Even in these days of economic uncertainty, we’d all like some luxuries in our lives.
Sure, a home addition or kitchen renovation would be nice, but there are plenty of low-cost changes you can make to upgrade your home without spending a small fortune. Adding in little touches here and there can make a regular room stand out, and it’s an easy way to provide a bit of extravagance.
Here are five types of home luxuries that won’t break the bank.
Wine coolers. Wine cellars are big sellers in new homes, but there are space- and price-conscious ways to bring wines to the appropriate temperature in a snazzy way. “A unique wine cooler is one of those small features that really speaks to people,” says Molly Blake, a Yuma, Ariz., homeowner and landlord, who installed built-in wine coolers in her rental-home kitchens and her own home.
- 4 Mount Rainier High teens charged in alleged gang rape on field trip
- How opera, QVC and his ‘Dirty Jobs’ gig prepared Mike Rowe for the Seattle stage
- Donate to a charity? IRS sets rules for taking deductions
- Justice Antonin Scalia dead at 79
- Examining if the Seahawks would be a good fit for Matt Forte
Most Read Stories
A wine cooler can also help sell or rent a home.
“My renters said it was one of the top three reasons they chose our house,” Blake says. “The coolers are not necessarily about wine, but more about small, inexpensive upgrades that show you are not just building or renting out a house, but a home.”
Wine coolers come in a variety of sizes. Tabletop coolers store up to 12 bottles at the proper serving temperature and cost around $100 to $150. Undercounter built-ins will run more — from $600 to $1,900 — but they come in 15- or 24-inch sizes and usually store 30 to 50 bottles of wine. Once the space under the counter is open, they’re easy to install. All you need to do is plug in the cooler and slide it into place.
Spa shower. The bathroom is the place where we like to pamper ourselves. Annette Denham, a kitchen-and-bath designer and general remodel contractor with Ultimate Kitchens and Baths in Gilbert, Ariz., says one idea is to switch out the regular shower head for a “rain” shower head. These are typically installed from the ceiling, but you can also install a rain shower head that attaches to the wall via an extension arm.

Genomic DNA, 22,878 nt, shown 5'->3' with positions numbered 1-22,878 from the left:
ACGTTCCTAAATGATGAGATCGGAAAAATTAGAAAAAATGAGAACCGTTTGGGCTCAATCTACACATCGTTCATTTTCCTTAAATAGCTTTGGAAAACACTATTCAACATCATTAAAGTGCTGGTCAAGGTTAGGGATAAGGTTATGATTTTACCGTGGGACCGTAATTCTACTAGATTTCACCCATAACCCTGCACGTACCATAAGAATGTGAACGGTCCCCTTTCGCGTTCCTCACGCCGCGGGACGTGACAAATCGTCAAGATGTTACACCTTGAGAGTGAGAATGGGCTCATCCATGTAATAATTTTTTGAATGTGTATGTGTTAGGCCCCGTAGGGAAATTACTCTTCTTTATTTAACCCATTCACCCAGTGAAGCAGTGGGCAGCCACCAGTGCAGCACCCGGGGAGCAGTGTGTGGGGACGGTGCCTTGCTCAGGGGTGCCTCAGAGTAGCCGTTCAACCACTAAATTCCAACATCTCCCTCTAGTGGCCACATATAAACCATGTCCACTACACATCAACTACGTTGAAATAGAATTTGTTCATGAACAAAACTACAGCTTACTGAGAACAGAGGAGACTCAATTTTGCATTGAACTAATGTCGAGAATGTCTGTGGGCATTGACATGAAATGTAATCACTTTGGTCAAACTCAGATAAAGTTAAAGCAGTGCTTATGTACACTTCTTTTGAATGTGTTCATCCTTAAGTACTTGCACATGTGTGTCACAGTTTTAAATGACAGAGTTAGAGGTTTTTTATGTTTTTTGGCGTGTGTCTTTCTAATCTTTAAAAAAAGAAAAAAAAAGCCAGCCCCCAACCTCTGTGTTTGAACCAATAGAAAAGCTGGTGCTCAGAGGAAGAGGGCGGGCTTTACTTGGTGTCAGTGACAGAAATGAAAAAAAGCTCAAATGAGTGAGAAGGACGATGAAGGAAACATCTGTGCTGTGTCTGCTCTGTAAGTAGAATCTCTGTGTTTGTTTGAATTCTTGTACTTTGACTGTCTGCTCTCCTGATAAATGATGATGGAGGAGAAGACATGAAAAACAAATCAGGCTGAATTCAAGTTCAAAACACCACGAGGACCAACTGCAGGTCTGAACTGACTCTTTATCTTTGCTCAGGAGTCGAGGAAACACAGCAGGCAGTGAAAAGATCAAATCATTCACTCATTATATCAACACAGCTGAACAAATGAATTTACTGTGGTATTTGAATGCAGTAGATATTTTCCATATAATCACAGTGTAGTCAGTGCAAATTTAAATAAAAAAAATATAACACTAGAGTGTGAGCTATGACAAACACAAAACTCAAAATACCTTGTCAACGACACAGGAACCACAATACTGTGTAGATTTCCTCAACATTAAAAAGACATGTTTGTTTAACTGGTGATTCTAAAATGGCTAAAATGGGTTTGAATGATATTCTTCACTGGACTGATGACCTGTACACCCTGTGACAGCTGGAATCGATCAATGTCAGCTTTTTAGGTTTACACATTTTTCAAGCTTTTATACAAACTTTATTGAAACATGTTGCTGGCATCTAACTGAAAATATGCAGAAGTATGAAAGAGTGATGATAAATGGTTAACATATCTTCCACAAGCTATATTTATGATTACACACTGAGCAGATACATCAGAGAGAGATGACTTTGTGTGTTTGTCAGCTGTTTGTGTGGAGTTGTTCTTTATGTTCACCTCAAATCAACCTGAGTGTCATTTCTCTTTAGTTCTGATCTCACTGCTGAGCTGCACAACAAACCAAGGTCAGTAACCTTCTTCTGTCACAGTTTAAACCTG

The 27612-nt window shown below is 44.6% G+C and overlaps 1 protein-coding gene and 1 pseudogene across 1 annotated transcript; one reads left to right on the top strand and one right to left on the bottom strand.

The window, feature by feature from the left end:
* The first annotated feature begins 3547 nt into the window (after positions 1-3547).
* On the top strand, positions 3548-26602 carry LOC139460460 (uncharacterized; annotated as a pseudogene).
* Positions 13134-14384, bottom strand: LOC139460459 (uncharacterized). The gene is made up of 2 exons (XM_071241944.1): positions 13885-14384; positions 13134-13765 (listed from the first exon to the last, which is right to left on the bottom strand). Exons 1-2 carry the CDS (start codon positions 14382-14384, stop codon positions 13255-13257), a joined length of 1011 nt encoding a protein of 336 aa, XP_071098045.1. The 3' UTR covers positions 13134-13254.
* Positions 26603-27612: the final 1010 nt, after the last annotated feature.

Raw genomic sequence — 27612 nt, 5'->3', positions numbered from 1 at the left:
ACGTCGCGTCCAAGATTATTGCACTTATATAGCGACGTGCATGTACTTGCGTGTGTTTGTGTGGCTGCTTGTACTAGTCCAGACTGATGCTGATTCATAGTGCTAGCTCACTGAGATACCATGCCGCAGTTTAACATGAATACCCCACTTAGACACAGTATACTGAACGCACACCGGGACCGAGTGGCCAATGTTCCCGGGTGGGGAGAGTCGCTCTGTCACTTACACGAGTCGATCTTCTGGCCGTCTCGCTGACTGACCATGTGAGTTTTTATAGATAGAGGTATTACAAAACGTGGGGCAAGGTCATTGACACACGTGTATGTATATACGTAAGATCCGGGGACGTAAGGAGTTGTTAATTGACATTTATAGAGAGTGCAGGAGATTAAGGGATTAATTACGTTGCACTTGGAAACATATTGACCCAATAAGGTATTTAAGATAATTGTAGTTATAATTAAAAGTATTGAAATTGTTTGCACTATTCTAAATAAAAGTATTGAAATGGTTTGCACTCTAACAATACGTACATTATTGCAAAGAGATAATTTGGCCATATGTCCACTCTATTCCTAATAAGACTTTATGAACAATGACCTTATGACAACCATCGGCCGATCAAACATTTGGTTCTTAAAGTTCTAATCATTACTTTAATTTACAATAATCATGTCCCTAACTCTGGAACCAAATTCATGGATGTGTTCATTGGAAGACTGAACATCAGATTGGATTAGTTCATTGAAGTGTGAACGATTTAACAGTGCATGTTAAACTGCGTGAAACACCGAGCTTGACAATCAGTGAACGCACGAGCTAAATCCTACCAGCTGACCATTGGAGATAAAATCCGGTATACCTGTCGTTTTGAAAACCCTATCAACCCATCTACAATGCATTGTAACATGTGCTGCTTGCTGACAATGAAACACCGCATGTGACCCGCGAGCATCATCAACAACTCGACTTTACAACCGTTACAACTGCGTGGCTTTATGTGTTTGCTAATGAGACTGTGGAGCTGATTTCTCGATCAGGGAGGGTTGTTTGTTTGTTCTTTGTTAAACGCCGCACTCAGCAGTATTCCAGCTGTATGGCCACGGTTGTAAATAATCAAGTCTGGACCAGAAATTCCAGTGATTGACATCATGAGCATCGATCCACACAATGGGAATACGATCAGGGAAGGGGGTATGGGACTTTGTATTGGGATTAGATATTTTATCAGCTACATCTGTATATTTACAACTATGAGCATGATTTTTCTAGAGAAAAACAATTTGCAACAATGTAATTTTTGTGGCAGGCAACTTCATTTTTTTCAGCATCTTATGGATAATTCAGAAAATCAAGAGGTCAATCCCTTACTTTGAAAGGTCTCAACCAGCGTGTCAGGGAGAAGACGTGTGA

Another way to upgrade the showerhead without re-plumbing is to install a sliding vertical bar with a handheld showerhead, says Denham. “You can raise and lower it based on the height of the family member. The advantage of a handheld is that it’s easier to clean the shower or tub,” she says.
Indoor fireplace. Have you always wanted a fireplace in your house, but don’t have a chimney? Thanks to electric and gel fireplaces, you can now add one that gives off heat and flickering flames without the need for a flue, and for around $300 to $1,000.
“I’m seeing the trend with electric fireplaces,” says John Hoang, president of PortableFireplace.com. “Consumers are buying more, especially with wall-mounted units, after seeing them in restaurants and in places like Las Vegas.”
Sound system. Big, fancy houses often have elaborate screening rooms and intricate sound systems on which to play their movies and music. But a simpler solution is a “home theater in a box,” says David Berman, vice president and general manager at Stereo East Home Theater Design Studio in Frisco, Texas.
The simpler system provides five speakers, an amplifier and subwoofer for one room, starting at $299, though the better ones are generally around $1,000, he say.
Indoor bar. Carve out a space where bar furniture can be a novel conversation piece. Keep it simple with an old-fashioned bar cart stocked with your favorite spirits, Denham says. “That’s more of a luxury statement to me,” she says. “There are really nice bar carts in brass, stainless steel and glass.”